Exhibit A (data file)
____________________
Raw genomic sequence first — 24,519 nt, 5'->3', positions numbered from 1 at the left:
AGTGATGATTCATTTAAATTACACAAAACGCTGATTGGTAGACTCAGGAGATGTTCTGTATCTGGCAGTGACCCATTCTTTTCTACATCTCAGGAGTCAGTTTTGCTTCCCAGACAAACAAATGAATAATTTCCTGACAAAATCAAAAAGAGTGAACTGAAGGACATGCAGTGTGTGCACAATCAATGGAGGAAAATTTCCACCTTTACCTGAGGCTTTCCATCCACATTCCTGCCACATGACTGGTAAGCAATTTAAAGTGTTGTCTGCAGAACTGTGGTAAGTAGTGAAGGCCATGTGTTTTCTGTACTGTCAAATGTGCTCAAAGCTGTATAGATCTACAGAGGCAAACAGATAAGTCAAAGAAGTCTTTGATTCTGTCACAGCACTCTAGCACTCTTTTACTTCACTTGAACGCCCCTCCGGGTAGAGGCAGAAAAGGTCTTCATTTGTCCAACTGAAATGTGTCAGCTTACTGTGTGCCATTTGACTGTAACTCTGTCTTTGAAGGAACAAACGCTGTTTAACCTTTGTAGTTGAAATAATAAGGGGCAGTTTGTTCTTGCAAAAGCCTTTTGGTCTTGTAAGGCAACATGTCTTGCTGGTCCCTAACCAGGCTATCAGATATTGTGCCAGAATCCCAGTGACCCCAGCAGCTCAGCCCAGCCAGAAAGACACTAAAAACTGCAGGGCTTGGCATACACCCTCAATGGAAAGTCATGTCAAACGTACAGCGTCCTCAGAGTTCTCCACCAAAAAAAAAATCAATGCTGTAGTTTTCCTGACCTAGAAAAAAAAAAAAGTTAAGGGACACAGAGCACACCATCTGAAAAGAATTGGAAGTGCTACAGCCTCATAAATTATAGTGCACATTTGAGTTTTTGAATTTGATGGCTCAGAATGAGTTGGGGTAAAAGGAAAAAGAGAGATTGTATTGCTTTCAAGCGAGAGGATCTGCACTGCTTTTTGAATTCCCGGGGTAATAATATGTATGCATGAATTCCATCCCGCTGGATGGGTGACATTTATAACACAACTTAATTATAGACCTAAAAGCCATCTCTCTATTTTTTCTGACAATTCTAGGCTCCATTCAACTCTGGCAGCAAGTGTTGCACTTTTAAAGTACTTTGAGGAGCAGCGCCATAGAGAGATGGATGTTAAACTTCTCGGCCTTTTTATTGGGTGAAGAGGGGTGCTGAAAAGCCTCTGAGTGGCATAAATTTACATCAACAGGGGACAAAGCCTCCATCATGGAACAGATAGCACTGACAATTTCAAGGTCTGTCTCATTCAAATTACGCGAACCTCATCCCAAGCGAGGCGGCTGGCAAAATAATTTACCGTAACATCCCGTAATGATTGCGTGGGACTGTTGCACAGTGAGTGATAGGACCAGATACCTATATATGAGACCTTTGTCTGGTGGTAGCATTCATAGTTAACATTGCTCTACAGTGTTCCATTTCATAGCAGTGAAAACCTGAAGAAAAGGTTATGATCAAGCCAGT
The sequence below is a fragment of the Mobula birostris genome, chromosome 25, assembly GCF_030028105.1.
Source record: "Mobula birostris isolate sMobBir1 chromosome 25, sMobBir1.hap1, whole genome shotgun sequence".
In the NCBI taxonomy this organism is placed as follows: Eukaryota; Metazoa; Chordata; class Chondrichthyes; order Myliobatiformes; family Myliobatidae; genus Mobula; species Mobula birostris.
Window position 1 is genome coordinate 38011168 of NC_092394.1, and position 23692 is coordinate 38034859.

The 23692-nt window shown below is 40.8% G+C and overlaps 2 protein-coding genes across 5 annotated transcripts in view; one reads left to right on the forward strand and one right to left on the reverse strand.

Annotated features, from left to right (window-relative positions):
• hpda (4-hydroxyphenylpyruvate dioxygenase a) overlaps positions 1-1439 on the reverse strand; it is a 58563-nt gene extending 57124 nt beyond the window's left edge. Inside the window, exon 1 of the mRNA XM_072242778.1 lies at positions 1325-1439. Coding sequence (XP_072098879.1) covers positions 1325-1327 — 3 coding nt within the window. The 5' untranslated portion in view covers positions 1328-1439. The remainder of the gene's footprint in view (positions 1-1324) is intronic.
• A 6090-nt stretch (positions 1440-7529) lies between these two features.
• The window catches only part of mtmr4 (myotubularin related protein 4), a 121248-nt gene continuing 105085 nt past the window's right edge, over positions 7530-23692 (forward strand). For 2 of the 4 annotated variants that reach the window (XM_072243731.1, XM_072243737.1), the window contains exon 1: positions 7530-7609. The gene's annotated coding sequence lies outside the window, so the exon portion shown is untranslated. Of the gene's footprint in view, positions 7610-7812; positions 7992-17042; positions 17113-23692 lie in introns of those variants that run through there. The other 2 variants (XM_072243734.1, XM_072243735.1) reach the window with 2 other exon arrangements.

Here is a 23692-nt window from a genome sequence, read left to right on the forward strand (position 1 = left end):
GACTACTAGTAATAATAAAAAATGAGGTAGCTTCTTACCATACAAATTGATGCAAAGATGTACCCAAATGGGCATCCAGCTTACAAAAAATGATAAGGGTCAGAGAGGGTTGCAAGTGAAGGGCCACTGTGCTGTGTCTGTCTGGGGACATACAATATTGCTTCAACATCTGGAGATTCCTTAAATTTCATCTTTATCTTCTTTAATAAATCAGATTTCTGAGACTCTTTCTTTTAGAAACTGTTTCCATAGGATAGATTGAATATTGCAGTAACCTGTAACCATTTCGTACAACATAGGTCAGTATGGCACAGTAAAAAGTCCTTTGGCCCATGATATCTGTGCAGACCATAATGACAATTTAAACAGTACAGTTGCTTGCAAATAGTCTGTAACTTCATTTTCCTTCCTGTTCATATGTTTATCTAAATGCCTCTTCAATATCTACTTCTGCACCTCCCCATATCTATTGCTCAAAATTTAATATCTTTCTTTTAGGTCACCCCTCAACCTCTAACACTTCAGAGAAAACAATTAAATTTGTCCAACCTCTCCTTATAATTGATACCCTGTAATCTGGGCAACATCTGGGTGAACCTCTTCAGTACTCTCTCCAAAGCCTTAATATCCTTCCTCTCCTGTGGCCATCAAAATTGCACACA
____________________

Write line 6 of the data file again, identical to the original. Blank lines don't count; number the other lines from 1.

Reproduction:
Window position 1 is genome coordinate 38011168 of NC_092394.1, and position 23692 is coordinate 38034859.